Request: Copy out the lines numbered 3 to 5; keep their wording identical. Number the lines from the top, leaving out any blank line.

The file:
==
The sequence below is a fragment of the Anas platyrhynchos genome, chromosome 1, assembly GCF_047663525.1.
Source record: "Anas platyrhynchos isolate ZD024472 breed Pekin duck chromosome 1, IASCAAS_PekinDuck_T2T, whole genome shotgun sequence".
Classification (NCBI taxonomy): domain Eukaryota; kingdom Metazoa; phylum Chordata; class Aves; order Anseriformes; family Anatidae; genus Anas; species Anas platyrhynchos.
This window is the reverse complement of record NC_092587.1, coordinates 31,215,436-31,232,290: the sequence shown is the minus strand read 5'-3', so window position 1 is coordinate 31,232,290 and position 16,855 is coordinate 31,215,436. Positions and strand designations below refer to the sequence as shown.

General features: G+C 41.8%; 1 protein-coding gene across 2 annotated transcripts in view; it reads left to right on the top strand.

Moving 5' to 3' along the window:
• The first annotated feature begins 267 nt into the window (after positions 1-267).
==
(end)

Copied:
Classification (NCBI taxonomy): domain Eukaryota; kingdom Metazoa; phylum Chordata; class Aves; order Anseriformes; family Anatidae; genus Anas; species Anas platyrhynchos.
This window is the reverse complement of record NC_092587.1, coordinates 31,215,436-31,232,290: the sequence shown is the minus strand read 5'-3', so window position 1 is coordinate 31,232,290 and position 16,855 is coordinate 31,215,436. Positions and strand designations below refer to the sequence as shown.

General features: G+C 41.8%; 1 protein-coding gene across 2 annotated transcripts in view; it reads left to right on the top strand.